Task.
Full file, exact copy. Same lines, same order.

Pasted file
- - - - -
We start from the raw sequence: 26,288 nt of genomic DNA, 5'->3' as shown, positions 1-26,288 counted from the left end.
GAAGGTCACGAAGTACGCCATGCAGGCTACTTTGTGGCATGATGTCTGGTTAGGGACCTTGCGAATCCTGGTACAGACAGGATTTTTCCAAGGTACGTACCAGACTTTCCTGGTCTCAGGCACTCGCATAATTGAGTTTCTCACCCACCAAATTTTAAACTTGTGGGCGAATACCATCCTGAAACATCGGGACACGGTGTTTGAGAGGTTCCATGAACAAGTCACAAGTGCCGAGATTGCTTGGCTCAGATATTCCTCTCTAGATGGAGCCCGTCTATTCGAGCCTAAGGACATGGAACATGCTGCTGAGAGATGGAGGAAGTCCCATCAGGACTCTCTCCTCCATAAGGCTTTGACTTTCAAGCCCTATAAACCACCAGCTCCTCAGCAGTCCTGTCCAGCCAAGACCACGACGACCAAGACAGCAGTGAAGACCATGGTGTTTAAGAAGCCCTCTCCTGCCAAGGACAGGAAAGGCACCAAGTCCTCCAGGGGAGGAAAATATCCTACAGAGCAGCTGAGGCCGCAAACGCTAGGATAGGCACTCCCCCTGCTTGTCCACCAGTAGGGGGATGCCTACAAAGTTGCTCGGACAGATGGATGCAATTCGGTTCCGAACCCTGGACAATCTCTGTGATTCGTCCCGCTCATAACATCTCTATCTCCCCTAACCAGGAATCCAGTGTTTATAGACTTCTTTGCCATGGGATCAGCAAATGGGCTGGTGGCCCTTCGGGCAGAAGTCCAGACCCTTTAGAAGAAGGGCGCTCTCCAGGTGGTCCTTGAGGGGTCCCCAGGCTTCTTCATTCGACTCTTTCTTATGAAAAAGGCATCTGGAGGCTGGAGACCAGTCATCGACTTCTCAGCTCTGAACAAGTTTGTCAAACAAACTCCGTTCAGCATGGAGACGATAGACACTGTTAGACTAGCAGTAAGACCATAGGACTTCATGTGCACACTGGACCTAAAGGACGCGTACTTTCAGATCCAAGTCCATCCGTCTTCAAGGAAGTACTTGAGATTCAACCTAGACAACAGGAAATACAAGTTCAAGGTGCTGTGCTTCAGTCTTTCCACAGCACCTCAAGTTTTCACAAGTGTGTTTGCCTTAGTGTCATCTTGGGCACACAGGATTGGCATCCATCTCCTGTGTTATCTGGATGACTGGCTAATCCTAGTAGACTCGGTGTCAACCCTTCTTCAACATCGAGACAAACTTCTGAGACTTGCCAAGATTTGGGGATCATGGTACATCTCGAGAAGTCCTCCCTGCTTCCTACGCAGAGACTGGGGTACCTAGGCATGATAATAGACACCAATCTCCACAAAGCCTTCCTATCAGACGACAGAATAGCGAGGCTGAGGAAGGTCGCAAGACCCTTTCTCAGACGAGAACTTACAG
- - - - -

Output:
We start from the raw sequence: 26,288 nt of genomic DNA, 5'->3' as shown, positions 1-26,288 counted from the left end.
GAAGGTCACGAAGTACGCCATGCAGGCTACTTTGTGGCATGATGTCTGGTTAGGGACCTTGCGAATCCTGGTACAGACAGGATTTTTCCAAGGTACGTACCAGACTTTCCTGGTCTCAGGCACTCGCATAATTGAGTTTCTCACCCACCAAATTTTAAACTTGTGGGCGAATACCATCCTGAAACATCGGGACACGGTGTTTGAGAGGTTCCATGAACAAGTCACAAGTGCCGAGATTGCTTGGCTCAGATATTCCTCTCTAGATGGAGCCCGTCTATTCGAGCCTAAGGACATGGAACATGCTGCTGAGAGATGGAGGAAGTCCCATCAGGACTCTCTCCTCCATAAGGCTTTGACTTTCAAGCCCTATAAACCACCAGCTCCTCAGCAGTCCTGTCCAGCCAAGACCACGACGACCAAGACAGCAGTGAAGACCATGGTGTTTAAGAAGCCCTCTCCTGCCAAGGACAGGAAAGGCACCAAGTCCTCCAGGGGAGGAAAATATCCTACAGAGCAGCTGAGGCCGCAAACGCTAGGATAGGCACTCCCCCTGCTTGTCCACCAGTAGGGGGATGCCTACAAAGTTGCTCGGACAGATGGATGCAATTCGGTTCCGAACCCTGGACAATCTCTGTGATTCGTCCCGCTCATAACATCTCTATCTCCCCTAACCAGGAATCCAGTGTTTATAGACTTCTTTGCCATGGGATCAGCAAATGGGCTGGTGGCCCTTCGGGCAGAAGTCCAGACCCTTTAGAAGAAGGGCGCTCTCCAGGTGGTCCTTGAGGGGTCCCCAGGCTTCTTCATTCGACTCTTTCTTATGAAAAAGGCATCTGGAGGCTGGAGACCAGTCATCGACTTCTCAGCTCTGAACAAGTTTGTCAAACAAACTCCGTTCAGCATGGAGACGATAGACACTGTTAGACTAGCAGTAAGACCATAGGACTTCATGTGCACACTGGACCTAAAGGACGCGTACTTTCAGATCCAAGTCCATCCGTCTTCAAGGAAGTACTTGAGATTCAACCTAGACAACAGGAAATACAAGTTCAAGGTGCTGTGCTTCAGTCTTTCCACAGCACCTCAAGTTTTCACAAGTGTGTTTGCCTTAGTGTCATCTTGGGCACACAGGATTGGCATCCATCTCCTGTGTTATCTGGATGACTGGCTAATCCTAGTAGACTCGGTGTCAACCCTTCTTCAACATCGAGACAAACTTCTGAGACTTGCCAAGATTTGGGGATCATGGTACATCTCGAGAAGTCCTCCCTGCTTCCTACGCAGAGACTGGGGTACCTAGGCATGATAATAGACACCAATCTCCACAAAGCCTTCCTATCAGACGACAGAATAGCGAGGCTGAGGAAGGTCGCAAGACCCTTTCTCAGACGAGAACTTACAG